Tahlequah Daily Press

Local News

January 18, 2013

Litter hauler incentive a boon for the basin

TAHLEQUAH — The Oklahoma Legislature recently lifted a moratorium on a tax credit allowing poultry litter haulers doing business out of the Illinois River watershed to earn extra money.

According to Oklahoma Scenic Rivers Commission Administrator Ed Fite, the action is not just good for the watershed; it’s good for farmers and litter haulers.

“What the Legislature did, in essence, was reinstitute a tax rebate which has fueled the incentive for companies looking at hauling poultry waste out of the Illinois River watershed, which is not only effective in reducing the amount of phosphorus load in the river, but is good business for haulers,” said Fite.

According to the Oklahoma Cooperative Extension Service, the $10 per-ton credit reinstated July 1 is available for buyers who purchase and transport poultry litter outside of Oklahoma Nutrient Limited Watersheds. Litter must originate from Oklahoma nutrient-limited watersheds – such as the Illinois River and Lake Eucha areas – and be applied outside those watersheds. If the tax credit exceeds an individual’s income tax due, the unused credit may be carried for up to five years. The program is funded at $375,000 annually.

Bev Saunders, an Adair County farmer and president of Poultry Partners Inc., said the cost of litter has risen over the past few years, and demand for it outside the watershed has risen.

“A lot of things have happened in the past of six or seven years - gas, oil, and fuel prices went up, and in turn, drove up the price of commercial fertilizer,” said Saunders. “When [the cost of fertilizer] went up, the price of poultry litter went up, and there are more people wanting litter, because it’s a cheaper alternative to commercial fertilizers. When that became a bigger issue, there were more and more people hauling out.”

Saunders said that while poultry farmers don’t benefit directly from the rebate, it creates increased revenue all the same.

“All of the rebate goes to the hauler,” said Saunders. “From the farmer’s perspective, the price of litter is rising, which creates a better market for our production.”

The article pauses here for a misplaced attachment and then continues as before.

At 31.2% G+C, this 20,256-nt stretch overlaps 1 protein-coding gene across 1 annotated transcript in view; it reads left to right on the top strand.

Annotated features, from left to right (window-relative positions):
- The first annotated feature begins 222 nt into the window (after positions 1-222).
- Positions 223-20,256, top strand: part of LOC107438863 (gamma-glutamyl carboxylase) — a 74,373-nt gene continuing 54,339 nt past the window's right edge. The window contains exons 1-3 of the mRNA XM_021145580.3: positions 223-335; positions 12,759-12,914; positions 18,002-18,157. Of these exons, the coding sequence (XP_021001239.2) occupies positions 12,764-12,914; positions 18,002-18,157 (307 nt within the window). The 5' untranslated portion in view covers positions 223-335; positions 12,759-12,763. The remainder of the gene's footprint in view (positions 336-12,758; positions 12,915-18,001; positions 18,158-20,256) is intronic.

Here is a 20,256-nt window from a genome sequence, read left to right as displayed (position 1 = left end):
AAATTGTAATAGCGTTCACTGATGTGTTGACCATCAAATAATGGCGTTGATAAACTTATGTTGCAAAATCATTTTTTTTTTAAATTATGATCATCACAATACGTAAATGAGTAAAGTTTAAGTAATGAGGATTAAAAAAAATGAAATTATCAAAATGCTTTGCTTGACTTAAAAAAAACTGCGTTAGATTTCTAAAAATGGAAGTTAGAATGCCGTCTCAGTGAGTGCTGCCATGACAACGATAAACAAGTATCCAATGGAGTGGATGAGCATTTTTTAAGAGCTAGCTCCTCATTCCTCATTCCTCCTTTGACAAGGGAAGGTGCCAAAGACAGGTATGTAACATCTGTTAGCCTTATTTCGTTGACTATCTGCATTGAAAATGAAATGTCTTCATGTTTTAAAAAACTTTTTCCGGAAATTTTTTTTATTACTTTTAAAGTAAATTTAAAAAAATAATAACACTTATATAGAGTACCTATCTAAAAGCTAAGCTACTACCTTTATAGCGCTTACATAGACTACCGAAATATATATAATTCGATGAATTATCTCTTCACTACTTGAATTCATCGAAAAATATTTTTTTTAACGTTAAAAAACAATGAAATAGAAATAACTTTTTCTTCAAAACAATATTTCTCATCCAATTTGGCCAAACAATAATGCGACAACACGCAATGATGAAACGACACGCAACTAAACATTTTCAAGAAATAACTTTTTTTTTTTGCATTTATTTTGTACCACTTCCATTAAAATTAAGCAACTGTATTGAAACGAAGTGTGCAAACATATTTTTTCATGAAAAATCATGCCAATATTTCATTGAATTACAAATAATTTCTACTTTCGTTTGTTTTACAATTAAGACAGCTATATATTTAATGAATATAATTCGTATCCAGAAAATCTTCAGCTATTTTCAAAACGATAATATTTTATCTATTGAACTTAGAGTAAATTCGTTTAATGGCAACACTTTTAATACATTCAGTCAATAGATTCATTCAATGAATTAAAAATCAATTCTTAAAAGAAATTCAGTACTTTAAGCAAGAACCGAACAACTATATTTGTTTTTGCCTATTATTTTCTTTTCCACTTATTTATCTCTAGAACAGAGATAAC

The cost of litter may be going up, but Saunders indicated the number of active poultry houses has decreased over the years.

“The new complexes that are coming on board are large operations,” said Saunders. “There aren’t many smaller houses. Every year for several years, the number of houses has actually decreased. As a result, there is less litter available, and more demand for it.”

Saunders’ organization works with both farmers and the public on education outreach.

“Recently, a lot of our efforts have focused on interesting farmers in bio-energy alternatives,” said Saunders. “We’re working on a [chicken house] lighting program that was tested through the University of Arkansas, and we’re trying to figure out how we’re going to replace incandescent bulbs as they are phased out. We’ve had a lot of programs on the lighting, and of course, we’re always interested in the water issues and energy conservation. We always strive to become both better stewards of the land, as well as positively impacting our bottom lines.”

The most recent data shows about 48.93 million birds generated 420,479 tons of poultry waste within the basin.

Shanon Phillips, water quality division director for the Oklahoma Conservation Commission, said the most recent data kept by state regulators in Arkansas and Oklahoma suggest 80 to 90 percent of the litter produ0ced in the watershed is now land-applied elsewhere.

Previous programs, Phillips said, have ensured most poultry producers use storage sheds for litter kept on site and have implemented other best-management practices.

“For that reason, our current efforts are focused on reducing the impacts of nutrients that are already in the soils of the watershed,” Phillips said, citing riparian buffer projects within the Illinois River and Eucha-Spavinaw watersheds.

BMPs Inc. was the first company to actively haul litter from the watershed in 2006. According to the company’s website, www.litterlink.com, the value of litter ranges from $73.21 per ton to $84.14 per ton. BMPs Litter Link serves poultry growers, litter buyers and haulers in Arkansas, Oklahoma, Missouri and Arkansas.

“Right now, the role of litter link is to provide information about litter transport and supply to poultry growers and crop producers,” said Sherry Herron of BMPs Inc. “We also work to support the efforts of local haulers to develop a sustainable poultry litter transport industry.”

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Poll

Do you think "blue laws" related to Sunday alcohol sales in Oklahoma should be relaxed? Choose the option that most closely reflects your opinion.

Alcoholic drinks should be sold Sundays in restaurants and bars, and liquor stores should be open.
Alcoholic drinks should be sold Sundays in restaurants and bars only; liquor stores should stay closed.
Liquor stores should be open Sundays, but drinks should not be served anywhere on Sundays.
The law should remain as it is now; liquor stores should be closed, and drinks should be served on Sundays according to county option.
No alcohol should be sold or served publicly on Sundays.
Undecided.
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